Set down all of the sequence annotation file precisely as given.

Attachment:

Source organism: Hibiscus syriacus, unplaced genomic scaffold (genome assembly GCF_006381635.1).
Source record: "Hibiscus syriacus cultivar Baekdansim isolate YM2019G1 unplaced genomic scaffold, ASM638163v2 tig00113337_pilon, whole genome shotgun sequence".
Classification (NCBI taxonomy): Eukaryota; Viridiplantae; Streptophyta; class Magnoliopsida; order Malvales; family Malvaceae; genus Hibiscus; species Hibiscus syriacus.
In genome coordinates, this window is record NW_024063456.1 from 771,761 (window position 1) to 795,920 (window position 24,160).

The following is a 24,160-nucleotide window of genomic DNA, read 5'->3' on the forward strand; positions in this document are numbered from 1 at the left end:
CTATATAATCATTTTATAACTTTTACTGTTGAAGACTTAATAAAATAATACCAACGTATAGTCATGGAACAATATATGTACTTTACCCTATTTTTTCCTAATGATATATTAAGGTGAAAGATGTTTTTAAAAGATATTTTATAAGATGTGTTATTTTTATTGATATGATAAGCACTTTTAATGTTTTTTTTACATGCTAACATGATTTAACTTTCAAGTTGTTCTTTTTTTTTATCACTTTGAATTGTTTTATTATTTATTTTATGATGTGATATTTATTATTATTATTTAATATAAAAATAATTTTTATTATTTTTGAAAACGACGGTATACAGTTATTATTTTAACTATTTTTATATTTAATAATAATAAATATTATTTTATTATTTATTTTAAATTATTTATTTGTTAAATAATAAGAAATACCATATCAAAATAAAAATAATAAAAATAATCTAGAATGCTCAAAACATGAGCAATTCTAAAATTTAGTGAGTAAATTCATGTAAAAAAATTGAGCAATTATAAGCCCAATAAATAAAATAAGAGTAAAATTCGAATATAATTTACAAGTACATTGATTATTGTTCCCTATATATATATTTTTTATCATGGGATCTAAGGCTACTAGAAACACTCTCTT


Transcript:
Source organism: Hibiscus syriacus, unplaced genomic scaffold (genome assembly GCF_006381635.1).
Source record: "Hibiscus syriacus cultivar Baekdansim isolate YM2019G1 unplaced genomic scaffold, ASM638163v2 tig00113337_pilon, whole genome shotgun sequence".
Classification (NCBI taxonomy): Eukaryota; Viridiplantae; Streptophyta; class Magnoliopsida; order Malvales; family Malvaceae; genus Hibiscus; species Hibiscus syriacus.
In genome coordinates, this window is record NW_024063456.1 from 771,761 (window position 1) to 795,920 (window position 24,160).

The following is a 24,160-nucleotide window of genomic DNA, read 5'->3' on the forward strand; positions in this document are numbered from 1 at the left end:
CTATATAATCATTTTATAACTTTTACTGTTGAAGACTTAATAAAATAATACCAACGTATAGTCATGGAACAATATATGTACTTTACCCTATTTTTTCCTAATGATATATTAAGGTGAAAGATGTTTTTAAAAGATATTTTATAAGATGTGTTATTTTTATTGATATGATAAGCACTTTTAATGTTTTTTTTACATGCTAACATGATTTAACTTTCAAGTTGTTCTTTTTTTTTATCACTTTGAATTGTTTTATTATTTATTTTATGATGTGATATTTATTATTATTATTTAATATAAAAATAATTTTTATTATTTTTGAAAACGACGGTATACAGTTATTATTTTAACTATTTTTATATTTAATAATAATAAATATTATTTTATTATTTATTTTAAATTATTTATTTGTTAAATAATAAGAAATACCATATCAAAATAAAAATAATAAAAATAATCTAGAATGCTCAAAACATGAGCAATTCTAAAATTTAGTGAGTAAATTCATGTAAAAAAATTGAGCAATTATAAGCCCAATAAATAAAATAAGAGTAAAATTCGAATATAATTTACAAGTACATTGATTATTGTTCCCTATATATATATTTTTTATCATGGGATCTAAGGCTACTAGAAACACTCTCTT